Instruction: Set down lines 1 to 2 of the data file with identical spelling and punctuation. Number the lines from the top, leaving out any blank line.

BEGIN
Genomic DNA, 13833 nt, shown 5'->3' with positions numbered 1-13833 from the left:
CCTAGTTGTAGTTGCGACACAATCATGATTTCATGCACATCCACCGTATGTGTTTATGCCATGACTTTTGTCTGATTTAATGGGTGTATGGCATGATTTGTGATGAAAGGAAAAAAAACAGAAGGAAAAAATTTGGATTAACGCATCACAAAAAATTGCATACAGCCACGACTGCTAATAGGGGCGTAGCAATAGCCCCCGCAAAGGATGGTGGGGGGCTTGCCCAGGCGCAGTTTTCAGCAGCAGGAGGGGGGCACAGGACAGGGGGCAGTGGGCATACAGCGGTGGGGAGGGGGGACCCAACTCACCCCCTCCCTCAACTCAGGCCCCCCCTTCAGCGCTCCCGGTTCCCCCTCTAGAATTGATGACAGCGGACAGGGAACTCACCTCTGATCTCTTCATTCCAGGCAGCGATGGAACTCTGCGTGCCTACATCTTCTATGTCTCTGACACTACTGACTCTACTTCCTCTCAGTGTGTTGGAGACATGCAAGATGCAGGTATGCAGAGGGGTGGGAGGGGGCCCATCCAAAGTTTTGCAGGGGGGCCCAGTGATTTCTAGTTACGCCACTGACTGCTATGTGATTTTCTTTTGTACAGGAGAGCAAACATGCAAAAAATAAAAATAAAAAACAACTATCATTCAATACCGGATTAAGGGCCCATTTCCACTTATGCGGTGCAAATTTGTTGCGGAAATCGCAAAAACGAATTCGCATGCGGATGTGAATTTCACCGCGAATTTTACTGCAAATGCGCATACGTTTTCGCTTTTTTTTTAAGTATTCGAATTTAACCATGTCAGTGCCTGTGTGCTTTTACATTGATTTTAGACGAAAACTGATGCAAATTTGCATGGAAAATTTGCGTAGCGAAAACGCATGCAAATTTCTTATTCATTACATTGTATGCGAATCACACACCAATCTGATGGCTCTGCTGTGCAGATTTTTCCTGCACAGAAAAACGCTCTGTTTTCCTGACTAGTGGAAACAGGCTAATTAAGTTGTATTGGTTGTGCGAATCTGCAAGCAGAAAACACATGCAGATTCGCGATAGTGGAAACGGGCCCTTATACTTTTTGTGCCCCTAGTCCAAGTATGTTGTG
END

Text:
Genomic DNA, 13833 nt, shown 5'->3' with positions numbered 1-13833 from the left:
CCTAGTTGTAGTTGCGACACAATCATGATTTCATGCACATCCACCGTATGTGTTTATGCCATGACTTTTGTCTGATTTAATGGGTGTATGGCATGATTTGTGATGAAAGGAAAAAAAACAGAAGGAAAAAATTTGGATTAACGCATCACAAAAAATTGCATACAGCCACGACTGCTAATAGGGGCGTAGCAATAGCCCCCGCAAAGGATGGTGGGGGGCTTGCCCAGGCGCAGTTTTCAGCAGCAGGAGGGGGGCACAGGACAGGGGGCAGTGGGCATACAGCGGTGGGGAGGGGGGACCCAACTCACCCCCTCCCTCAACTCAGGCCCCCCCTTCAGCGCTCCCGGTTCCCCCTCTAGAATTGATGACAGCGGACAGGGAACTCACCTCTGATCTCTTCATTCCAGGCAGCGATGGAACTCTGCGTGCCTACATCTTCTATGTCTCTGACACTACTGACTCTACTTCCTCTCAGTGTGTTGGAGACATGCAAGATGCAGGTATGCAGAGGGGTGGGAGGGGGCCCATCCAAAGTTTTGCAGGGGGGCCCAGTGATTTCTAGTTACGCCACTGACTGCTATGTGATTTTCTTTTGTACAGGAGAGCAAACATGCAAAAAATAAAAATAAAAAACAACTATCATTCAATACCGGATTAAGGGCCCATTTCCACTTATGCGGTGCAAATTTGTTGCGGAAATCGCAAAAACGAATTCGCATGCGGATGTGAATTTCACCGCGAATTTTACTGCAAATGCGCATACGTTTTCGCTTTTTTTTTAAGTATTCGAATTTAACCATGTCAGTGCCTGTGTGCTTTTACATTGATTTTAGACGAAAACTGATGCAAATTTGCATGGAAAATTTGCGTAGCGAAAACGCATGCAAATTTCTTATTCATTACATTGTATGCGAATCACACACCAATCTGATGGCTCTGCTGTGCAGATTTTTCCTGCACAGAAAAACGCTCTGTTTTCCTGACTAGTGGAAACAGGCTAATTAAGTTGTATTGGTTGTGCGAATCTGCAAGCAGAAAACACATGCAGATTCGCGATAGTGGAAACGGGCCCTTATACTTTTTGTGCCCCTAGTCCAAGTATGTTGTG